Clear Capital: Double Dip Not Likely This Year

6629_map2 Clear Capital: Double Dip Not Likely This Year National quarter-over-quarter price gains dropped 2.2 percentage points from last month to 5.7%, according to the newest Home Data Index (HDI) market report from Clear Capital, which covers data through August. National year-over-year price gains remained positive, but slowed to 6.1%, the data provider says.

‘Overall, prices look poised to continue their deceleration, with a likely drop into negative territory by the end of the year,’ says Dr. Alex Villacorta, Clear Capital's senior statistician. ‘But keep in mind, the price gains we experienced over the past two years are providing a cushion against prices going into double-dip territory, meaning it is unlikely we'll see prices below their 2009 lows this year.’

For a national double-dip to occur, prices would need to drop below their 2009 lows. This would be a decline of 11.7% from current levels, Clear Capital says, adding that, barring a 2008-style meltdown, it is unlikely prices will reach new record lows before spring 2011.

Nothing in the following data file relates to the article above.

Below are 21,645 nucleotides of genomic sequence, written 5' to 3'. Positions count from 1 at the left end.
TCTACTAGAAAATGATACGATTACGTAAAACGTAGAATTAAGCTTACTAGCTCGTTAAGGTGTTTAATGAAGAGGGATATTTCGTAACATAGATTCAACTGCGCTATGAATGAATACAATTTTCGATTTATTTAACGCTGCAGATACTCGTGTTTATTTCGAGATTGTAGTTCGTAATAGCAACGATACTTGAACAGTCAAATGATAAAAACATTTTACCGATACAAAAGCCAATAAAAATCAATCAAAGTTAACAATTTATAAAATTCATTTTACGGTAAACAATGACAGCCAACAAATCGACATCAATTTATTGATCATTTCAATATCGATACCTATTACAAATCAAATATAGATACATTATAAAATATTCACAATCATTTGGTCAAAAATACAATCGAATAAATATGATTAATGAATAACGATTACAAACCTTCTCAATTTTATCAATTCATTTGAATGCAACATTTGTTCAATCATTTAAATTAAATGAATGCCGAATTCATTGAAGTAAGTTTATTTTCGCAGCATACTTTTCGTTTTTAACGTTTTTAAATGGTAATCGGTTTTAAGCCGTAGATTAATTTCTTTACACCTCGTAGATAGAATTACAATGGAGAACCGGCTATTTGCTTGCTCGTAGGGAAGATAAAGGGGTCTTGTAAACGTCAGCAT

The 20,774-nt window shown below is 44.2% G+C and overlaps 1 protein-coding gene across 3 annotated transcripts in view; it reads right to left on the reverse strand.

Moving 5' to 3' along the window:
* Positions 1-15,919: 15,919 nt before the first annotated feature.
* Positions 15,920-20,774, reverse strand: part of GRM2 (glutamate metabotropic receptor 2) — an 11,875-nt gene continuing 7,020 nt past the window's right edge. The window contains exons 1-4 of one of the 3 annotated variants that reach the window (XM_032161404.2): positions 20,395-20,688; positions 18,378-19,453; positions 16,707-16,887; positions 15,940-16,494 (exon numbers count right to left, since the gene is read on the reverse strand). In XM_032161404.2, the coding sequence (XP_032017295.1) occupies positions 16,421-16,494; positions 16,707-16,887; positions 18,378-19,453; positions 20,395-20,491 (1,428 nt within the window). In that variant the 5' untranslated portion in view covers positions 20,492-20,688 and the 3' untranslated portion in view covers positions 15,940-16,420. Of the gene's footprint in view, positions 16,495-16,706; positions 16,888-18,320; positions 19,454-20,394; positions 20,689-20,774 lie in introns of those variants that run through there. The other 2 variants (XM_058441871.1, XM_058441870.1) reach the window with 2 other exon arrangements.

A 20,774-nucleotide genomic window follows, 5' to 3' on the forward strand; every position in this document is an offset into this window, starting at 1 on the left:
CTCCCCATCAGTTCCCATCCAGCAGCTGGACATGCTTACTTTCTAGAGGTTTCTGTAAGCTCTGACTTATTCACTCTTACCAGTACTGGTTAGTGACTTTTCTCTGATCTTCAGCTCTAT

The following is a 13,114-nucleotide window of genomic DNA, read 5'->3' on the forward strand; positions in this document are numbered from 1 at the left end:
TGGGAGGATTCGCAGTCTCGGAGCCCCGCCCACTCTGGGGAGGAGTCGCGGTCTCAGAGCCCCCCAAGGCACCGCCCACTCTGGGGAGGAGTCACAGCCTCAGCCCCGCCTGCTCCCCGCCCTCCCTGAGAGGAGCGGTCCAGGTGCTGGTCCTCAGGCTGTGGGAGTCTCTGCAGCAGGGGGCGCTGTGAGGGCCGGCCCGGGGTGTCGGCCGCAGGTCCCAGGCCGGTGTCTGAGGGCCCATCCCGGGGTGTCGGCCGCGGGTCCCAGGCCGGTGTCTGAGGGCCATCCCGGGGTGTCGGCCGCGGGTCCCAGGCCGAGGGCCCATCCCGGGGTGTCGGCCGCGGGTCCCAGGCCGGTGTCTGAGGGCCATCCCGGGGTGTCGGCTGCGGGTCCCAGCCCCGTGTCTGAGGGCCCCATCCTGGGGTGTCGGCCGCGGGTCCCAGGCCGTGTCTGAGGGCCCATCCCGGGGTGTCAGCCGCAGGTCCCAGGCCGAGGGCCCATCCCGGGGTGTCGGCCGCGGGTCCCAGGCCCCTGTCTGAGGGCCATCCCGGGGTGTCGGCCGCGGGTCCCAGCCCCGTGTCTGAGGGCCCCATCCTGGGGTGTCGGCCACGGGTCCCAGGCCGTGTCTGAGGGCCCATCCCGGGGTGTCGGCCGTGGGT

Volatility continues in the Midwest and South, where the greatest price swings occurred, while the West and Northeast remain more stable. The Midwest's quarterly gains of 11.2% were down 3.5 percentage points compared to what was reported last month. Similarly, the South was down 2.6 percentage points to its current 4.4% gain. The West and Northeast slowed by approximately one percentage point each.

Clear Capital says that many of the 15 highest-performing markets continue to post double-digit quarterly gains, represented largely by the volatile Midwest and South regions. However, 11 of these markets experienced softening quarterly price gains, shedding an average 6.1 percentage points off last month's report.

Even markets leading Clear Capital's highest-performing list are slowing down. For example, New Orleans and Cleveland saw some of the largest slowdowns in yearly price gains, with each falling by more than seven percentage points.

SOURCE: Clear Capital


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